Prostate Biopsy

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Surgeons Peter Scardino and James Eastham and pathologist Victor Reute

(From left) Surgeons Peter Scardino and James Eastham and pathologist Victor Reuter weigh in on a challenging case at a weekly meeting of prostate cancer experts.

A biopsy can be the next step when there are changes in the prostate cancer. During this procedure, we collect small pieces of tissue from your prostate. A urologist removes tissue samples from the prostate using thin needles. Most prostate biopsies at MSK are done on an outpatient basis. You will come in for the procedure during the day and will not have to stay overnight.

First, we will give you medicine to numb the area. Then, we’ll use ultrasound imaging to guide the placement of the needles. Ultrasound is an imaging scan that uses sound waves to make pictures of the inside of your body. We will take tiny pieces of tissue from areas we think may have cancer. After your biopsy, our pathologists will examine the tissue under a microscope to check for abnormal cells.

We can offer the most advanced methods to diagnose prostate cancer. A prostate MRI gives us an excellent view of the prostate. It’s used to see the type, size, and location of tumors, and can guide the biopsy. It can help us see areas that look suspicious. For most biopsies, we remove 12 to 14 tissue samples. We may do more testing to better understand the tumor and choose the best plan of action.

Gleason Score

We estimate prostate cancer’s aggressiveness — meaning its potential to grow and metastasize, or spread, to other parts of the body — using the Gleason grading system. The pathologist who examines the sample obtained during your biopsy assigns a Gleason grade, or score.

The higher your Gleason score, the more aggressive your cancer is.

A Gleason score is actually the sum of two numbers. To get them, the pathologist determines where the cancer is most prominent (or common) and assigns that the primary grade. He or she then determines where the cancer is next most prominent and assigns that region the secondary grade. A score from 1 to 5 is assigned for each area based on how aggressive the tumor appears.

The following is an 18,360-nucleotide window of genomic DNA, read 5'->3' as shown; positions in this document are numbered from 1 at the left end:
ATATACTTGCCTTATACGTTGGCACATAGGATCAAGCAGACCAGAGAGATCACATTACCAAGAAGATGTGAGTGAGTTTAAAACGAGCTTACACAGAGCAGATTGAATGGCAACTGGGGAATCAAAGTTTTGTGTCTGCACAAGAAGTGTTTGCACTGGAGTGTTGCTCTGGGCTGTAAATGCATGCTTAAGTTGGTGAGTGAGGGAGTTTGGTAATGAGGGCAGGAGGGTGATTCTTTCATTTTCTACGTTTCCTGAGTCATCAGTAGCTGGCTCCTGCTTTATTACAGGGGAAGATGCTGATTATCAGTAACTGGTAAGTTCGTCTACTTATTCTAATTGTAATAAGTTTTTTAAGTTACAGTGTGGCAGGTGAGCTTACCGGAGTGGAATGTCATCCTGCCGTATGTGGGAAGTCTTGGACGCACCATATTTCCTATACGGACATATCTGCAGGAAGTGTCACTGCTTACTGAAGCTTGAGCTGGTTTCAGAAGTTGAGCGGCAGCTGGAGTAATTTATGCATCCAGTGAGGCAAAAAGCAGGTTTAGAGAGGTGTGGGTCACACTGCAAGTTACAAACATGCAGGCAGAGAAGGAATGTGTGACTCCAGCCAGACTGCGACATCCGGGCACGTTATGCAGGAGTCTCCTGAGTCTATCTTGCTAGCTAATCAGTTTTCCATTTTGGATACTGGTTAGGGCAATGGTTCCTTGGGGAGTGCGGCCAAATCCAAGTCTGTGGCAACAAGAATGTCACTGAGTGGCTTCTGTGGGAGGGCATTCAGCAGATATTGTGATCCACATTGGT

A tumor with cells that appear close to normal is assigned a low Gleason score (6 or below); low-grade tumors are less likely to spread. A tumor with cells that appear clearly different from those of a normal prostate is assigned a high Gleason score (7 or above) and is more likely to spread.

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Searching for Signs of Advanced Prostate Cancer

When you are newly diagnosed with prostate cancer, you may be at risk for it spreading beyond the prostate. It may already be in the lymph nodes or bones. Such cancer cells once were very hard to find with standard imaging methods, including MRI, CT scanning, and bone scans.

MSK has been a leader in developing a new kind of imaging called PSMA PET imaging. It can find prostate cancer outside of the prostate with great accuracy and far earlier than older imaging methods. In 2020, the FDA approved PSMA PET imaging for staging prostate cancer when there’s risk of it spreading. (Staging is how we describe the location, size, and other features of a cancer.) This imaging also is approved for cancer that returned after the first treatment, as shown by a rising PSA.